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The Economist Europe

How the Kremlin outwitted Amnesty International

Mar 6th 2021ON MARCH 1ST Russian news announced that Alexei Navalny was moving to a new prison, Penal Colony No. 2, notorious for psychological torture. Two days later his lawyers found him in a different, and less ghastly, jail. Russia’s justice system likes to keep people guessing.Listen to this storyYour browser does not support the <audio> element.Enjoy more audio and podcasts on iOS or Android.The Kremlin says Mr Navalny, Russia’s main opposition leader, is a common criminal, as...

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How Germany’s Greens conquered the industrial heartland

Mar 6th 2021WINFRIED KRETSCHMANN has a strong claim to be the world’s most powerful Green politician. True, Greens occupy a few junior ministries in places such as Austria and New Zealand. But Mr Kretschmann is the undisputed ruler of the state of Baden-Württemberg, an industrial powerhouse in Germany’s south-west that, with 11m people, is bigger than most EU countries. Ten years ago, voters spooked by the Fukushima nuclear accident and sick of decades of rule under the conservative Christian...

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Armenia’s army turns on its prime minister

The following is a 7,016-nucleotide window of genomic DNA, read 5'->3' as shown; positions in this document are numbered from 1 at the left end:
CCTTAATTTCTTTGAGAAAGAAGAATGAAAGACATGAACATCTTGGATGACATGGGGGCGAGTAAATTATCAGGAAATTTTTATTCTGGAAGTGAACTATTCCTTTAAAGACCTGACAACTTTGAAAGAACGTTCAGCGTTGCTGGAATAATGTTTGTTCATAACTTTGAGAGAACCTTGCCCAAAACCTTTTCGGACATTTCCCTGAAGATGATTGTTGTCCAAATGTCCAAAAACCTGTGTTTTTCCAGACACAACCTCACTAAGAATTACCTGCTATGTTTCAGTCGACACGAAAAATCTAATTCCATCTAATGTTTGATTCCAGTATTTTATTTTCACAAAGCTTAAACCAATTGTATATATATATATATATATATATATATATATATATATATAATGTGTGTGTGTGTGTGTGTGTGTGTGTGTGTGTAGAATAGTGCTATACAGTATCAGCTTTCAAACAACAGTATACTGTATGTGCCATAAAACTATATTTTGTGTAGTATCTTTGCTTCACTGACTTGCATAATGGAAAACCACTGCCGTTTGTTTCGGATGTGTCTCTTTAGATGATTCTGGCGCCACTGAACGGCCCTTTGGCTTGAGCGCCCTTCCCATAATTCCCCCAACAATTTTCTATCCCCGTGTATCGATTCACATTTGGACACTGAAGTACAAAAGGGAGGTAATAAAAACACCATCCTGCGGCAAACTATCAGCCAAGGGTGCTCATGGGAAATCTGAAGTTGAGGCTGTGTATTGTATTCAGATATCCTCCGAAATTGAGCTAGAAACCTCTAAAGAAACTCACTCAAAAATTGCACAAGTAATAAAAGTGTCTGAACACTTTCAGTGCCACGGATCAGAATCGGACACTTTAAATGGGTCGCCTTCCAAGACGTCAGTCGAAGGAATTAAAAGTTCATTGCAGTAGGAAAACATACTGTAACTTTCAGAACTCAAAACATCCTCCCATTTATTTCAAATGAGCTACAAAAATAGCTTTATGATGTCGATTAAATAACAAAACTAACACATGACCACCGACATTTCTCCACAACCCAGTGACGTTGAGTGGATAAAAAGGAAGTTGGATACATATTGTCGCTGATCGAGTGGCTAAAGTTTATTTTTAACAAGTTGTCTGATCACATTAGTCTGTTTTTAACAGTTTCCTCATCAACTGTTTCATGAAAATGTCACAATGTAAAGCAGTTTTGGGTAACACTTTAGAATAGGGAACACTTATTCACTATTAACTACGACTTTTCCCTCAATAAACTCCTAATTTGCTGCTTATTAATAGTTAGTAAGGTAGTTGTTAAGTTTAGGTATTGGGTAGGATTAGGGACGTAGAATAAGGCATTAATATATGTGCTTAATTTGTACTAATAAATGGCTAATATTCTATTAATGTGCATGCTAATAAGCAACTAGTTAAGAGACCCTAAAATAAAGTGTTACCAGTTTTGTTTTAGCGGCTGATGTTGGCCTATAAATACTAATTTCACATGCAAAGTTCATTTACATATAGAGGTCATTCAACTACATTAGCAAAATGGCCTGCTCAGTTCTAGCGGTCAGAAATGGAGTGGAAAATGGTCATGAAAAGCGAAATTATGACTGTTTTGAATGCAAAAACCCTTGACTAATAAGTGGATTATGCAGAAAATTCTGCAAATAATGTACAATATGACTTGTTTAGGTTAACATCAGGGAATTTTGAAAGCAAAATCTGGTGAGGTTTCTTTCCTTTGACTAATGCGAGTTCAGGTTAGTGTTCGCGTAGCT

Mar 4th 2021YerevanFOR A MAN in his own army’s cross-hairs, Nikol Pashinyan, the Armenian prime minister, seems unfazed. As long as the Armenian people have the final say, “there will be no coup,” he told The Economist this week. The only way out of the crisis consuming his country, he says, leads through the ballot box and early elections.Listen to this storyYour browser does not support the <audio> element.Enjoy more audio and podcasts on iOS or Android.There are no tanks on the...

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Despot, genius or both? France argues about Napoleon

Mar 6th 2021PARISTO SOME HE was a military genius, strategic mastermind and visionary leader who bequeathed to France a centralised modern administration and sense of gloire. To others he was a tyrant and a butcher who squandered French supremacy in Europe on the battlefield of Waterloo. Napoleon Bonaparte, who died in captivity on the British island of Saint Helena at the age of 51, has long inspired both admiration and distaste, even in France. Now, ahead of the bicentenary of his death on...

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How brave German hairdressers won a battle for human dignity

Feb 27th 2021BERLIN“HUMAN DIGNITY shall be inviolable.“ The first article of Germany’s constitution turns out to have surprisingly broad application. For while much of Germany’s service sector remains in the deep freeze, on March 1st Germany’s 80,000 hair salons will be allowed to reopen. Some politicians frowned at the decision, taken in mid-February. But it has “something to do with dignity”, argued Markus Söder, Bavaria’s premier.Listen to this storyYour browser does not support the...